Woodward wrote: “James Dickey changed my life. I met him only once. It was on an intimate fall evening in Atlanta at Lewis King’s Buckhead home. Dickey’s friend since their early 20s, King was, in many ways, the reallife model for the Lewis Medlock of Deliverance.
“Deliverance had been a Book-of-the-Month Club selection early that year. Dickey had rewritten it into a film script that he had just sold to Warner Brothers. Now, in King’s living room, he held a copy in his hand… By the time we were called to appear in July of 1971, Warner Brothers already had most of the cabin, camping and archery scenes in the can. They were ready to concentrate on the river. So were we.
“On some days — at First Falls, Corkscrew and Jawbone — we were called on to be doubles. Or again, we might be called on for technical advice, such as, ‘Where can we find a rock face with a swift current running past that Jon Voight can be clawing at for a finger hold and where we won’t lose him downriver?'”
Woodward and Gov. Jimmy Carter, Class of ’46, both were in attendance for the premiere of the film in Atlanta. They would become acquainted when Woodward helped teach Carter to kayak. “He really took the time to learn,” Woodward said. “He would come down to the Georgia State pool and work with us.”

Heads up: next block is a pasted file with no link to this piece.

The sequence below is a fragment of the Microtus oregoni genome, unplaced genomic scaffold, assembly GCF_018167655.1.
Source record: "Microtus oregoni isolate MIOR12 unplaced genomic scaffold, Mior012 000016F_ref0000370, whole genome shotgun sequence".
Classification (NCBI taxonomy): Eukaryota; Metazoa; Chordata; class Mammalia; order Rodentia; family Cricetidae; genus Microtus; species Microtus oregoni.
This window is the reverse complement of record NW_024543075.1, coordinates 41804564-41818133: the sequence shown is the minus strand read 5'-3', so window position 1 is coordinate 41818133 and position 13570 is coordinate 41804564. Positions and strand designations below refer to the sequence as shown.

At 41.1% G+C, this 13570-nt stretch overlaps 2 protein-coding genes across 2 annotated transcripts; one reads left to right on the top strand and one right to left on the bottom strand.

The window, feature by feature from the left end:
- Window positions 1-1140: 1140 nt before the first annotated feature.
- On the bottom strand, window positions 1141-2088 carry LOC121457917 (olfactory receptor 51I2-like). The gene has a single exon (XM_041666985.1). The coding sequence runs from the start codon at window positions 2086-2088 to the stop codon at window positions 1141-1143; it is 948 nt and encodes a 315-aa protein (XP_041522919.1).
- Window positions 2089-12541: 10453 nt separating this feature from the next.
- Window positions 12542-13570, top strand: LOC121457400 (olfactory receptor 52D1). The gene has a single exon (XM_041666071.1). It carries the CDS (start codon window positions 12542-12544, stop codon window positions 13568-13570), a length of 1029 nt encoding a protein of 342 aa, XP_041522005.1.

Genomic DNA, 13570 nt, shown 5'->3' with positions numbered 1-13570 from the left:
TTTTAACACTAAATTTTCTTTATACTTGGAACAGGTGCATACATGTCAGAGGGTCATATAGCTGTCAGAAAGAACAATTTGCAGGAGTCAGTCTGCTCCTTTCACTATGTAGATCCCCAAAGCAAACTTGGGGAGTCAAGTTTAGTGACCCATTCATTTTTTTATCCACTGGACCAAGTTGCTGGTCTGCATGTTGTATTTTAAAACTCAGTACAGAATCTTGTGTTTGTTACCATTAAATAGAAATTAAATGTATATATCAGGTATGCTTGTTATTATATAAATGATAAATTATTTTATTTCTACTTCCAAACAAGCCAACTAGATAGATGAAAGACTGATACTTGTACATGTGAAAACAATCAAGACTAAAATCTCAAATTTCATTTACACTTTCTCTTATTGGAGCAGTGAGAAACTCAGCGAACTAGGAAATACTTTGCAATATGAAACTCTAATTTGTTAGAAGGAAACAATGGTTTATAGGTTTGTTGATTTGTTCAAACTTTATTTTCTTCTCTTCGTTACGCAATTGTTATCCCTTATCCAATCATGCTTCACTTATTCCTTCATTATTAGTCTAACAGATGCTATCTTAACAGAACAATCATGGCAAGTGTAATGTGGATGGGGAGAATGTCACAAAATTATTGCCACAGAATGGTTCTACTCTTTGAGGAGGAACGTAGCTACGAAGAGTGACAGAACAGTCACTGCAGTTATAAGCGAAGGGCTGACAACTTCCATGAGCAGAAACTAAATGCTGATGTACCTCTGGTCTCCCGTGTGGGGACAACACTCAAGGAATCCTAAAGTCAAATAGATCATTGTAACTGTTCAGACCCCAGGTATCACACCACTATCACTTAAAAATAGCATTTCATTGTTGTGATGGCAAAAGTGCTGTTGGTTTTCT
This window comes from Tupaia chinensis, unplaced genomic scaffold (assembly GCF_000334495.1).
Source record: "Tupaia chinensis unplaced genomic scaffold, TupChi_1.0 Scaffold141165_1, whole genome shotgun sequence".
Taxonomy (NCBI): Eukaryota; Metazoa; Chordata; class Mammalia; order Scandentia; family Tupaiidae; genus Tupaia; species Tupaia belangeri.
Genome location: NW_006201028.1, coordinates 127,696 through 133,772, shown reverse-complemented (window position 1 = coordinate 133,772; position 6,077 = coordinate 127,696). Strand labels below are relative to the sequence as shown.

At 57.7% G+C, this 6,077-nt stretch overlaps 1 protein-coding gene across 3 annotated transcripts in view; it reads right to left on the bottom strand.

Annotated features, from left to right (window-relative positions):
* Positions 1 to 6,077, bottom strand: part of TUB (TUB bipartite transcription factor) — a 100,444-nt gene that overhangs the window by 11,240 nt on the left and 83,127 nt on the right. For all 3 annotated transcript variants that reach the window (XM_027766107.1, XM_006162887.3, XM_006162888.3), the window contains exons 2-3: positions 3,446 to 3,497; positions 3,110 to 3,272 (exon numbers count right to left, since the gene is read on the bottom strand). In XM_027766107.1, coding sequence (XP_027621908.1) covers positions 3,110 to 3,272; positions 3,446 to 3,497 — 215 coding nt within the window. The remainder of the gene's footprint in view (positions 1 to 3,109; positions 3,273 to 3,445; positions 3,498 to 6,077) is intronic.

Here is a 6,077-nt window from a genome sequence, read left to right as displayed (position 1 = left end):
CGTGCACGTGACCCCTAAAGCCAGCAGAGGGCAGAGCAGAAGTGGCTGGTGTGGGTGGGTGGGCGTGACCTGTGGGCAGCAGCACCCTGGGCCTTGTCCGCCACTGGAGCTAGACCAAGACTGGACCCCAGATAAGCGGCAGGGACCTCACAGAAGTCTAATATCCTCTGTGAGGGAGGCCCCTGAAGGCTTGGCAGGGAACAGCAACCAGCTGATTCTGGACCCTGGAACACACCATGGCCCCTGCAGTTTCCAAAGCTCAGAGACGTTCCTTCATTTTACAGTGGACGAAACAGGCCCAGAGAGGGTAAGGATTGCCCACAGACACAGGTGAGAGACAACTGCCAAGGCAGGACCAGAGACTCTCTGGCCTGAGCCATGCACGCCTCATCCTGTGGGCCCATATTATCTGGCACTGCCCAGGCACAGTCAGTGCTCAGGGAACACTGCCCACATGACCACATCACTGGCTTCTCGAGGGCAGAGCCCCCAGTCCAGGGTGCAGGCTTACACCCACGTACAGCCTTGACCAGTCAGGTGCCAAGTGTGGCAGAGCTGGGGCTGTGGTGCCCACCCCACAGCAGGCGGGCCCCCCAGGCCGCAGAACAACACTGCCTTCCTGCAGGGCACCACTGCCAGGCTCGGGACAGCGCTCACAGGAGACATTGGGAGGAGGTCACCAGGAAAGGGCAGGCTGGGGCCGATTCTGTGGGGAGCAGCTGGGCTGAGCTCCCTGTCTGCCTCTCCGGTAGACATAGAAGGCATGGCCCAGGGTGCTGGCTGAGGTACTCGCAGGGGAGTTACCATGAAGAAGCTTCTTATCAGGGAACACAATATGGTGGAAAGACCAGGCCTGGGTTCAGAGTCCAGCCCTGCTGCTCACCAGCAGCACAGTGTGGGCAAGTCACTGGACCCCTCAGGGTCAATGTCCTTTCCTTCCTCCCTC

The chapter “Ship of State” documents one river trip with Carter and includes the following passages:
“Bull Sluice is not a rapid to be trifled with. It is here that the Chattooga first gives a preview of what lies in wait on Section IV. The river hurries through boulders toward the steep South Carolina shore, then changes its mind as it becomes Georgia-bound and, with a roar of laughter, drops 12 feet to the pool below. Burt Reynolds and the Deliverance crew looked this one over and did their filming elsewhere. Ayear later, an unfortunate and inexperienced rafter was tumbled from his raft here, caught by a boot and drowned.